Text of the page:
2.50
Hdl Handle:
http://hdl.handle.net/2436/565837
Title:
Law for engineering undergraduates on accredited courses
Authors:
Charlson, Jennifer
Abstract:
To achieve economies of scale, engineering departments in UK universities may choose to develop common modules. Law is a candidate for such shared delivery. However, professional institution accreditation for undergraduate degree programmes is important. Therefore engineering professional institutions' accreditation documentation was analysed and the relevant law requirements were extracted and summarised. The accreditation role of the Engineering Council and Joint Board of Moderators is explained. In addition, in recognition of the close relationship between civil engineering and construction the Royal Institution of Chartered Surveyors and Chartered Institute of Building's requirements were scrutinised. This paper then critiques the engineering and construction professional institutions' law requirements. Some overlap between the legal topics required by engineering and construction professional institutions is identified; for example, the legal framework, contract, environmental and health and safety law. They differ in that engineering bodies additionally require intellectual property awareness and construction institutions include dispute resolution and land law. It can be argued that both professional bodies should recognise the importance of European law. Who was consulted about the content and who could teach law to engineering and construction undergraduates is questioned. There is some commonality between the requirements of the engineering and construction professional institutions facilitating the delivery of shared law modules.
Citation:
Law for engineering undergraduates on accredited courses 2014, 167 (4):201 Proceedings of the ICE - Management, Procurement and Law
Publisher:
Thomas Telford
Journal:
Proceedings of the ICE - Management, Procurement and Law
Issue Date:
1-Aug-2014
URI:
http://hdl.handle.net/2436/565837
DOI:
10.1680/mpal.13.00030
Additional Links:
http://www.icevirtuallibrary.com/content/article/10.1680/mpal.13.00030
Type:
Article
Language:
en
ISSN:
1751-4304; 1751-4312
Appears in Collections:
Construction and Infrastructure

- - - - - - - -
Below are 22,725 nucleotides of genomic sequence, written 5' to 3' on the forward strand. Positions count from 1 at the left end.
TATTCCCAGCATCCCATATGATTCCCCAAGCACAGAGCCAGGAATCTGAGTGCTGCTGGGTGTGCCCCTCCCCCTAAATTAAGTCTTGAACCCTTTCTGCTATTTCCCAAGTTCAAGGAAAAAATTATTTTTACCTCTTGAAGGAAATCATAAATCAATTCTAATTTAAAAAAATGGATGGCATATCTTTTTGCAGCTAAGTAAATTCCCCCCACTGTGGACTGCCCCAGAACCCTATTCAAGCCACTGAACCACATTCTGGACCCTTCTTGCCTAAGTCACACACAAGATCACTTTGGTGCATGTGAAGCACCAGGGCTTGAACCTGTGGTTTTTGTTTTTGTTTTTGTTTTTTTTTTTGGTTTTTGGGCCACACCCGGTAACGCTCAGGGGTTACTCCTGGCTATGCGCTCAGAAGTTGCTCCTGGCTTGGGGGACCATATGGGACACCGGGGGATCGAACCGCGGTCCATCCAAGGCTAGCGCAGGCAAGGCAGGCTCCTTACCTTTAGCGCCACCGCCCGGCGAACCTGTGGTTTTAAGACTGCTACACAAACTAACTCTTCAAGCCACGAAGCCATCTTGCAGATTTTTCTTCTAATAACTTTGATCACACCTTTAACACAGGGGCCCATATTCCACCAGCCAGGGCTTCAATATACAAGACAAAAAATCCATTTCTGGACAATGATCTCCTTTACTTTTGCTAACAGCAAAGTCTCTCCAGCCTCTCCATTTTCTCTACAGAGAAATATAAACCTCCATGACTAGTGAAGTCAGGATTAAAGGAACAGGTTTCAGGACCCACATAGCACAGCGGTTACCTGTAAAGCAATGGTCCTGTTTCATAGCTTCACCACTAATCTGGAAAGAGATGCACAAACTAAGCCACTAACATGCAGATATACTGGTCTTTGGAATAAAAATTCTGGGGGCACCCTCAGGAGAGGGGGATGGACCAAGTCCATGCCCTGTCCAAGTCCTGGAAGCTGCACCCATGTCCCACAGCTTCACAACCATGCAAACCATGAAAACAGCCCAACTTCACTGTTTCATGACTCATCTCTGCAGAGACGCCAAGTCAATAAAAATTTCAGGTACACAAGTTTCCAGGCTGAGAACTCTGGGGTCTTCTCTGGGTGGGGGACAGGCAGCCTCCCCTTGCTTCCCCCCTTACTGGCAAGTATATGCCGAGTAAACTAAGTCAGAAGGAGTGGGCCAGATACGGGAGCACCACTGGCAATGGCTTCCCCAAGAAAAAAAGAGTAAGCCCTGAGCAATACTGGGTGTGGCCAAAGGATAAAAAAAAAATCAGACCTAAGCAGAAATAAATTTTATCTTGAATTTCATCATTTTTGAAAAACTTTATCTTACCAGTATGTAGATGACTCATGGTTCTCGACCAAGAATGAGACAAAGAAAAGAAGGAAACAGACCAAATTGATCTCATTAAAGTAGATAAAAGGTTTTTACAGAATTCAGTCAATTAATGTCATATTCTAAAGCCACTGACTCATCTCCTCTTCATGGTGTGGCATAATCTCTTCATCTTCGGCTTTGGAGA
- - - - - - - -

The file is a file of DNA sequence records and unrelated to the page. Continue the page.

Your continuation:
Full metadata record

DC FieldValue Language
dc.contributor.authorCharlson, Jenniferen
dc.date.accessioned2015-08-11T11:31:09Zen
dc.date.available2015-08-11T11:31:09Zen
dc.date.issued2014-08-01en
dc.identifier.citationLaw for engineering undergraduates on accredited courses 2014, 167 (4):201 Proceedings of the ICE - Management, Procurement and Lawen
dc.identifier.issn1751-4304en
dc.identifier.issn1751-4312en
dc.identifier.doi10.1680/mpal.13.00030en
dc.identifier.urihttp://hdl.handle.net/2436/565837en
dc.description.abstractTo achieve economies of scale, engineering departments in UK universities may choose to develop common modules. Law is a candidate for such shared delivery. However, professional institution accreditation for undergraduate degree programmes is important. Therefore engineering professional institutions' accreditation documentation was analysed and the relevant law requirements were extracted and summarised. The accreditation role of the Engineering Council and Joint Board of Moderators is explained. In addition, in recognition of the close relationship between civil engineering and construction the Royal Institution of Chartered Surveyors and Chartered Institute of Building's requirements were scrutinised. This paper then critiques the engineering and construction professional institutions' law requirements. Some overlap between the legal topics required by engineering and construction professional institutions is identified; for example, the legal framework, contract, environmental and health and safety law. They differ in that engineering bodies additionally require intellectual property awareness and construction institutions include dispute resolution and land law. It can be argued that both professional bodies should recognise the importance of European law. Who was consulted about the content and who could teach law to engineering and construction undergraduates is questioned. There is some commonality between the requirements of the engineering and construction professional institutions facilitating the delivery of shared law modules.en
dc.language.isoenen
dc.publisherThomas Telforden
dc.relation.urlhttp://www.icevirtuallibrary.com/content/article/10.1680/mpal.13.00030en
dc.rightsArchived with thanks to Proceedings of the ICE - Management, Procurement and Lawen
dc.subjectcodes of practice & standardsen
dc.subjectcontracts & lawen
dc.subjecteducation & trainingen
dc.titleLaw for engineering undergraduates on accredited coursesen
dc.typeArticleen
dc.identifier.journalProceedings of the ICE - Management, Procurement and Lawen
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